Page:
Tuesday, September 4, 2012

Grumpy Review: Sherlock, Series Two

I liked Sherlock, series One, but it didn't quite overwhelm me, not to the point where I remembered to watch breathlessly for its return. As a result, it took me a while to watch the second season of Sherlock, and even longer to get around to reviewing it. Basically, my review is very simple and can be boiled down to two words: I'm cross.

I still really like the overall idea, and the Watson-Sherlock interaction remains a delight. I also really like the extended cast of supporting characters as they are being developed. Most of the openings were great. I would have loved to see Sherlock solving the geeks' case. It's a pity it wasn't shown because Irene Adler, the Hound, and the Master Moriarty all left me crabby and dissatisfied, which made for an entirely unsatisfactory season, from my perspective.

My brother warned me I wasn't going to like their take on Irene, that they'd really deviated from the source material in ways that would make me grumpy. I figured he was wrong, as I didn't think I was that devoted to the original character who is, after all, only in one story, and it's not a particular favorite of mine for any reason.

Turns out my brother knows me very well. I am grumpy. The Irene of "Scandal in Bohemia" doesn't just almost beat Holmes. She defeats him. He sets out to get a picture from her, and he fails. She wins, hands down, no questions, and no outside help from male consulting geniuses. She also escapes the country on her own terms, with her goals accomplished.

The Irene of Scandal in Belgravia needs Moriarty to help her figure out what to do with her large trove of blackmail material--a trove which puts her in as much danger as it saves her from. With his help, she comes close to beating the Holmes brothers, but only close. Ultimately, she leaves in defeat and has to be rescued (if we're to believe the flashback) by Sherlock. And she's supposed to be the modern, independent, strong version of the two?

I'm also cross about her profession. If the focus of the episode is supposed to be on her mind and her (alleged) brilliance, why is the focus of the camera on her body? Yeah, I know, we're supposed to fall for the "Women can be brilliant and sexy" line, but I don't buy it, particularly not here. If Moffat really wanted to show Sherlock falling in love (or something like it) with a woman because of her mind, he'd have picked someone less conventionally beautiful and likely more conventionally clad.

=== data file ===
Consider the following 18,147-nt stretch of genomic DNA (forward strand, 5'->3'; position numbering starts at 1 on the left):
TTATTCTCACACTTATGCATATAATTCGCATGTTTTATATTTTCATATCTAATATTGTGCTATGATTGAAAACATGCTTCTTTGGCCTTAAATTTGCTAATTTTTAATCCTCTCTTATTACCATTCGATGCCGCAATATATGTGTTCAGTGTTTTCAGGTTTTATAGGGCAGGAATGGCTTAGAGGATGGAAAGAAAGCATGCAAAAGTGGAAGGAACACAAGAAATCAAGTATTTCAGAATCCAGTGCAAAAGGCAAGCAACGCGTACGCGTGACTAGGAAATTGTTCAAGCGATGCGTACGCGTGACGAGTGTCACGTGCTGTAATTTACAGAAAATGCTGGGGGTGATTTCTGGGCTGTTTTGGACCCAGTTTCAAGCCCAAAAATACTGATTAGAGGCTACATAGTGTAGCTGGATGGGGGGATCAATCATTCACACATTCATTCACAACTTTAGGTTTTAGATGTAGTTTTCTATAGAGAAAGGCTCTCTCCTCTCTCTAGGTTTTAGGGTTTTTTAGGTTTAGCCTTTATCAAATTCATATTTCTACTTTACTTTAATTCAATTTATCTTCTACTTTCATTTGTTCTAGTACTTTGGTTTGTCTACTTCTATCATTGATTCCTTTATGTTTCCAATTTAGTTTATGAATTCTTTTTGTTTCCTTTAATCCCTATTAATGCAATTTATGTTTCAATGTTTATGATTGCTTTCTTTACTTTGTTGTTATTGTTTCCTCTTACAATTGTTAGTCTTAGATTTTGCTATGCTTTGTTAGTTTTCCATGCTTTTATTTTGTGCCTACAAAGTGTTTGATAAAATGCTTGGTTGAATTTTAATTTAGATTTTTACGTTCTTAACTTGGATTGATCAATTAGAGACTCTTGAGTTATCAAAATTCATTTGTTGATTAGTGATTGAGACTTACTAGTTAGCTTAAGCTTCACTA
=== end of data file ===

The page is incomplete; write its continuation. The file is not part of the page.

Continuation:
And what is going on with all the mugging for the camera? Everyone (except Watson), makes dramatic gestures, poses, pouts, and flaunts themselves at an invisible eye they aren't suppose to know is there.


Then there's The Hounds of Baskerville. A great opening montage. Scenery. Some great interplay between Holmes and Watson. Scenery. A meeting with the new client. Lots of gorgeous scenery. Some funny interplay. More scenery. Yes. The scenery is lovely. Sherlock is clueless about people. And finally... hallucinogenic gas? Really? That was the best solution anyone could find?

I'm crabby.

And, last, but not least, is The Reichenbach Fall, which had its moments. There's some real tension there, and a definite threat to Sherlock and those he loves. The work to undermine him is brilliant and relies on knowing Sherlock's character very well (though not, perhaps, on anyone doing any deeper research into kids' shows and actors' backgrounds). There's some really great interplay between Watson and Sherlock. And then Moriarty pops up. Look, I liked that character when he was an insane Time Lord bent on decimating the human race. As the rational, mathematical, "Napoleon of crime," I pretty much hate him. I guess I'm more firmly wedded to the canon than I thought(1). In any case, even shoving that to one side, I don't actually believe in him as the mind behind all of Sherlock's problems. He's too "changeable," too fickle and fey to seem real as someone who spends years concocting elaborate, successful criminal schemes for others. Nor do I buy his motivations at the end there. Oh, the wanting to defeat Sherlock makes sense, but the rest....

And then, I found someone's transcripts of the BBC versions of all these episodes and learned that PBS has been cutting out lots of little character bits, so I got even grumpier. I mean, the character bits wouldn't have made me like Irene, Moriarty, or H.O.U.N.D. any better, but I still want to have seen them! I like this John Watson, enough to have watched the entire season for him(2).

(1) I like the Sherlock Holmes stories, but they've always been a mild liking, more as a sort of background to a lot of other things than a passion. At least, that's what I thought before Sherlock.
(2) Although I'm still amused by the British and their ability to call three episodes a series. Granted, it makes this sort of show possible, but I still find "a series is as long as we feel like" an odd concept.


  1. I'm...I try to give Steven Moffat the benefit of the doubt, because he runs a show that I truly truly love and has come up with characters I also truly love, BUT I think he has issues about women. He has said some things in interviews. So I am not surprised he altered Irene Adler for the worse.

    1. I've been avoiding interviews and commentaries. I want to see them later, after I've enjoyed (or not) the shows.

      It's funny, though, with Irene: I get the distinct impression that being a dominatrix and posing nude for Sherlock is supposed to make seem *stronger.* She just...doesn't..

  2. I love this series uncritically, as I love the stories. I can see that you're right about some of this, but I don't care.

    1. I know a lot of people who completely adore it.

      I wanted to, but I've never quite managed. My favorite episode, so far, has been the very first one. The cab driver was by far the creepiest and most believable character, from my point of view.